Trout Fishing Report Week 33b – 2015

Posted on 09/09/2015

First Knee, Running

Our week started in the usual fashion; with the flight to Kirkenes, after which a minibus took us the rest of the way to Murmansk where we stayed the night, as is custom to these trips.
We were happily surprised to learn that the last leg of our journey to Rynda camp from the airport in Murmansk was to be by helicopter and not by minibus.

The weather forecast for our week was not at all promising – just as dreary as it had been all summer, so we were prepared for a wet week.

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As soon as we had settled in at the camp, it didn’t take long before the first cast attempts were made and we didn’t have to wait for long before the first fish was caught. The fishing conditions at this camp are ideal.

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Unfortunately, there wasn’t a lot of hatching going on at this time and no risings were to be seen. For the most dedicated dryfly fishers in our group the way forward was to abandon their first choice and resort to streamers in order to obtain any form of contact with the trout.

We soon learnt that as the fish weren’t interested in coming up to the surface in search of food, we would have to change our initial plans and tempt the trout in deeper water.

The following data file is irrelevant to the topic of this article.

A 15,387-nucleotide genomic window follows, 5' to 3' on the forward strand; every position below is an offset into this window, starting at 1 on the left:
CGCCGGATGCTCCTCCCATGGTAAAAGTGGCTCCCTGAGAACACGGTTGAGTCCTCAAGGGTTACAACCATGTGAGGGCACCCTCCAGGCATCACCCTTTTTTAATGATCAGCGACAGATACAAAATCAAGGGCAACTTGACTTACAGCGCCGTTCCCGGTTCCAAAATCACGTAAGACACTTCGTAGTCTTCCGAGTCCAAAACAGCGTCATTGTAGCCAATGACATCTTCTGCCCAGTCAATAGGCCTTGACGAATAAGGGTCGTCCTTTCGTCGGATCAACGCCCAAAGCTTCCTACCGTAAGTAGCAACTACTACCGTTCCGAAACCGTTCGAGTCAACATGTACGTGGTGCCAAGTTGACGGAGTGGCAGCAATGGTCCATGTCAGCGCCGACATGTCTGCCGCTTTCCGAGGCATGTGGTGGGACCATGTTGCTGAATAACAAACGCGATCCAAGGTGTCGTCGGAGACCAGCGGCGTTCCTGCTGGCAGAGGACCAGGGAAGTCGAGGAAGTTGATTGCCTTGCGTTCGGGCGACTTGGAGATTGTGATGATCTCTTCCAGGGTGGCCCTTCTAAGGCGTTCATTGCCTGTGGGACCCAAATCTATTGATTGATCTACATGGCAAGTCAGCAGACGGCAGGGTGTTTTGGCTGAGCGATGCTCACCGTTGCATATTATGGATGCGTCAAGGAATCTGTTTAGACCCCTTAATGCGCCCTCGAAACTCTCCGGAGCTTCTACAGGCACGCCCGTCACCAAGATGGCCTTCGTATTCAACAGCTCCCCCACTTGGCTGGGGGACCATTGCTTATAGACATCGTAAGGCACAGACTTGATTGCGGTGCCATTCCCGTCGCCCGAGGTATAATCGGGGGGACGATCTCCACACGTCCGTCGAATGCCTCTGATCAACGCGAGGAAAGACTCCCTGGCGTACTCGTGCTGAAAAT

Despite the dreary weather with fog and occasional rains, the trout were more than interested in our streamers. We were also fortunate enough to spot three wolverines in the camp area on one of the first nights there.

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From left:
Bjørn Morten Høvren Grothe, Tor Erik Aasen, Ole Gjermundshaug, Arve Lindberg, Narve Nilsen

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The lucky pack with superchef Igor !

We moved camp on the Tuesday. It was a beautiful summers day. Our move was to Pina, and not Running which was the original plan. We were very optimistic and our gear was rigged and up and running in no time, giving all participants the opportunity to try their luck with dryfly fishing during the course of the evening, accompanied by mosquitos and gnats. A few, fine-looking trouts were landed as well.

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On Wednesday the weather changed again and through the course of the day the wind was too strong to cope with. Strong winds continued on the Thursday and Friday, giving us few chances of getting any fishing done at all. Fortunately, Igor made his outstanding beetroot soup which we enjoyed along with a considerable amount of Vodka. Eventually, this left us with a much very positive onlook to our situation and the possibility of landing more trout. Our fishing continued using streamers.
However, Tor Erik, our ever so keen dryfly fisher, did manage to defy the challenging weather and fishing conditions and caught a considerable number of trouts using his dryflies.

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We were extremely happy to have caught 105 trouts over the 1 kilo mark, despite challenging fishing conditions.

Our biggest catches weighed in at 4,3 and 4,2 kilos, besides these two big ones, we caught a considerable amount of trout over 2,5 kilos. Thanks to our fantastic cook and good friend, Igor, who did everything he possibly could for us to be able to experience yet another memorable week on the tundra.

Arve Lindberg
Group Leader